Transitioning from job to job as a teenager, Oscar Micheaux was able to write a story that was inspired by his experience on a farm. The novel, entitled The Homesteader, was published and later adapted into a silent motion picture. With this project, he became the first black filmmaker to independently produce and direct his own feature films.
Micheaux’s creative contributions didn’t stop there. He continued to create movies that tackled themes specific to the black experience, juxtaposing the imagery being depicted in Hollywood at the time. Despite efforts to censor him, Micheaux was able to create over 30 films spanning three decades.
In this episode of Black History In Two Minutes or So hosted by Henry Louis Gates Jr., with additional commentary from historian Donald Bogle, Vincent Brown of Harvard University, and Imani Perry of Princeton University, we explore the path of the first major black filmmaker. Micheaux legacy remains as one who used his platform to highlight social injustices despite those who tried to censor him.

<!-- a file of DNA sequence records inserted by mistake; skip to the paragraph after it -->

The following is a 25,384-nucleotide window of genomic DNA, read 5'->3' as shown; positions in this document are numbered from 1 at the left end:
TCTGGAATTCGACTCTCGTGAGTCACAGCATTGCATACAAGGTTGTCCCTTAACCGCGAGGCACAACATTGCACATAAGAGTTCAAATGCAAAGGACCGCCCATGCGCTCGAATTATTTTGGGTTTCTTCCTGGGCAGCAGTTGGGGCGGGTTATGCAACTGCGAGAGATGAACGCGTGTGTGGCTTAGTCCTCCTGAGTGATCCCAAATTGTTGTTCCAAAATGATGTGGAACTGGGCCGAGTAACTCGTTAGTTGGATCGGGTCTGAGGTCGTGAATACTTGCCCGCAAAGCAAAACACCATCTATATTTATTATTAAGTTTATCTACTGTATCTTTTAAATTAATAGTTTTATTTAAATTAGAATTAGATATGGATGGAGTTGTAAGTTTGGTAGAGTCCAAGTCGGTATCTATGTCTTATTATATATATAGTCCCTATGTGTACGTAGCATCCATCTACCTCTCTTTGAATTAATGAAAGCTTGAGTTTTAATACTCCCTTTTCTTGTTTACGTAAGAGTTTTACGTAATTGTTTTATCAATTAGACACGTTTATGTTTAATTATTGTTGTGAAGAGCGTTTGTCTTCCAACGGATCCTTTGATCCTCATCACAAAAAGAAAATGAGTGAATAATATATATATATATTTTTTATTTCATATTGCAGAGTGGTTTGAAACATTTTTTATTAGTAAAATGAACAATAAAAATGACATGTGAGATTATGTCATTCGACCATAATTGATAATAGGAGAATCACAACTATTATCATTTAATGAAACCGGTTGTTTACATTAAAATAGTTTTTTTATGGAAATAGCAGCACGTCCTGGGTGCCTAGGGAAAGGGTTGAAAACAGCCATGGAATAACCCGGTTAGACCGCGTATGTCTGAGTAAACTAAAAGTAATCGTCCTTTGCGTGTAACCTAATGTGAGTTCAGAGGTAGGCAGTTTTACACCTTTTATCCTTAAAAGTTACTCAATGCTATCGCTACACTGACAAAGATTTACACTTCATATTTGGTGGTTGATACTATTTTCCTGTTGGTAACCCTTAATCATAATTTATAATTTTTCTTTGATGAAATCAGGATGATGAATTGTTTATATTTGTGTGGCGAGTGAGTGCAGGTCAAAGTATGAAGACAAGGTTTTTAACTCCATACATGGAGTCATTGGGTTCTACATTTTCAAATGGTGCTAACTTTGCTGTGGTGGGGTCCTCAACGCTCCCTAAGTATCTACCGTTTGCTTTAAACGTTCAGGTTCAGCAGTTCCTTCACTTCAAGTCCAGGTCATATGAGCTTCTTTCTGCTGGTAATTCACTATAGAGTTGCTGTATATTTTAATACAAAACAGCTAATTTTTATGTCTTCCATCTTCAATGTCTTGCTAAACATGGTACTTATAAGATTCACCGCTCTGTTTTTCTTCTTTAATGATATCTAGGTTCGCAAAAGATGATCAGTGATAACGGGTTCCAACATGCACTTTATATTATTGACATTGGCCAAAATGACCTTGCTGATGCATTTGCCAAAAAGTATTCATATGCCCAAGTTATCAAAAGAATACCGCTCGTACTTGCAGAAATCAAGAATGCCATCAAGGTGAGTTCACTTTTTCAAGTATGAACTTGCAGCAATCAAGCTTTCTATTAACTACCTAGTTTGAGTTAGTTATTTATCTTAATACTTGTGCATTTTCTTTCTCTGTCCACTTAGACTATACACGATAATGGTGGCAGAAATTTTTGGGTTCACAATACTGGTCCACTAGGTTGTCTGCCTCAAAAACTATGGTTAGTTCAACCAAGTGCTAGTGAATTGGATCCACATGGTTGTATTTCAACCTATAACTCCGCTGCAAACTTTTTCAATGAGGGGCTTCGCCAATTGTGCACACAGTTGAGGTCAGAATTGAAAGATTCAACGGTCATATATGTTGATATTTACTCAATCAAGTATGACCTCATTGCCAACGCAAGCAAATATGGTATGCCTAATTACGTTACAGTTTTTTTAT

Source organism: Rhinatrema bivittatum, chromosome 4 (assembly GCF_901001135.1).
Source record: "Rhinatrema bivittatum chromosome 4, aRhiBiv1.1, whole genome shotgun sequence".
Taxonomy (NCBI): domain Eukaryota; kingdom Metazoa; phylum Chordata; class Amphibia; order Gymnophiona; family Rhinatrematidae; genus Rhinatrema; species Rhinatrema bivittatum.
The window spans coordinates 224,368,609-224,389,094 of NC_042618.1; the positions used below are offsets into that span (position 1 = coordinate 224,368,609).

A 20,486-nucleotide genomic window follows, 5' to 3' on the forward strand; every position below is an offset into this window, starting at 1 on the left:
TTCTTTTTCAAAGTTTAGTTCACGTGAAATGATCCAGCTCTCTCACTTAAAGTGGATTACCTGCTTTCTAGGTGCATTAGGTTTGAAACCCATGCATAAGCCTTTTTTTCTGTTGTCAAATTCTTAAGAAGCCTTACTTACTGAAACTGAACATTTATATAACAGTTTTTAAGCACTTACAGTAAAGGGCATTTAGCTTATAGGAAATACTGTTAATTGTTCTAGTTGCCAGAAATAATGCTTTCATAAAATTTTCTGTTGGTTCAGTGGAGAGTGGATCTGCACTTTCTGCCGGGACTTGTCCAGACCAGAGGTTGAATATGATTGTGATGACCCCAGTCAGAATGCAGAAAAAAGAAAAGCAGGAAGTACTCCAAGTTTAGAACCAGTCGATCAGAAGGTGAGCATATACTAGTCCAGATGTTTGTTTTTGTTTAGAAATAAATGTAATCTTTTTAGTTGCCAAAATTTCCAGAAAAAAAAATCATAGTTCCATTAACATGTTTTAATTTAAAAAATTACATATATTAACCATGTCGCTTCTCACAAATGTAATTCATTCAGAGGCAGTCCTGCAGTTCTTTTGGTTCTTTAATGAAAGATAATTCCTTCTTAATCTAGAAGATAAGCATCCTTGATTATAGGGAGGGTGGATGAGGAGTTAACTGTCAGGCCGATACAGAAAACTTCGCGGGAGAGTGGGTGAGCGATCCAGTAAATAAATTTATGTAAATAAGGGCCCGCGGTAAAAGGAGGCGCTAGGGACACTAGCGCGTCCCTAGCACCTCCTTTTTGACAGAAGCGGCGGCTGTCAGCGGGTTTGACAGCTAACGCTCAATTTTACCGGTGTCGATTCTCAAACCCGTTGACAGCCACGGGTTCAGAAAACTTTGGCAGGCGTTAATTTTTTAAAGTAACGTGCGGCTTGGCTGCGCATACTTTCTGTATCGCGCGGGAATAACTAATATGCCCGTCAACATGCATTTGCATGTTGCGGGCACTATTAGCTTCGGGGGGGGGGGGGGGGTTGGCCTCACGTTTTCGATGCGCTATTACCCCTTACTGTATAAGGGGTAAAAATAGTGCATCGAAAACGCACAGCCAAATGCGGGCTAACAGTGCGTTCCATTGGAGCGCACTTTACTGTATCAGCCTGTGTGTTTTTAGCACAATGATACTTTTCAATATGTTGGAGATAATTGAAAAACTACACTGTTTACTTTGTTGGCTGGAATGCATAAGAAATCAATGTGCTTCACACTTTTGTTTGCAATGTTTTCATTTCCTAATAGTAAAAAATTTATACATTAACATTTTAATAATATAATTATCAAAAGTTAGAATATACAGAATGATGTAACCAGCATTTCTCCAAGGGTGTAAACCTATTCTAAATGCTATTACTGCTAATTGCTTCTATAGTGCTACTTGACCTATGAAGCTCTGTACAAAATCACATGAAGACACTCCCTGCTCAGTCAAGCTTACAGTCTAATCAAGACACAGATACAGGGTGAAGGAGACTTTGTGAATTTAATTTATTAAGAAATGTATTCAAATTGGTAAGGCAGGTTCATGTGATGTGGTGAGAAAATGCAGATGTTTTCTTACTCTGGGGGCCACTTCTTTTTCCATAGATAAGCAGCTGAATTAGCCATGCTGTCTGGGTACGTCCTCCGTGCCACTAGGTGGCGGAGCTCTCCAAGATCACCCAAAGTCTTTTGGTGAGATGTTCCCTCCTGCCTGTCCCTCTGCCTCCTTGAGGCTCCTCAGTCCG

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Archival Materials Courtesy of:
• Alamy Images
• Everett Collection, Inc.
• Getty Images
• Library of Congress
• Robert F. Smith
• Henry Louis Gates Jr.
• Dyllan McGee
• Deon Taylor
• William Ventura
• Romilla Karnick
• Oovra Music
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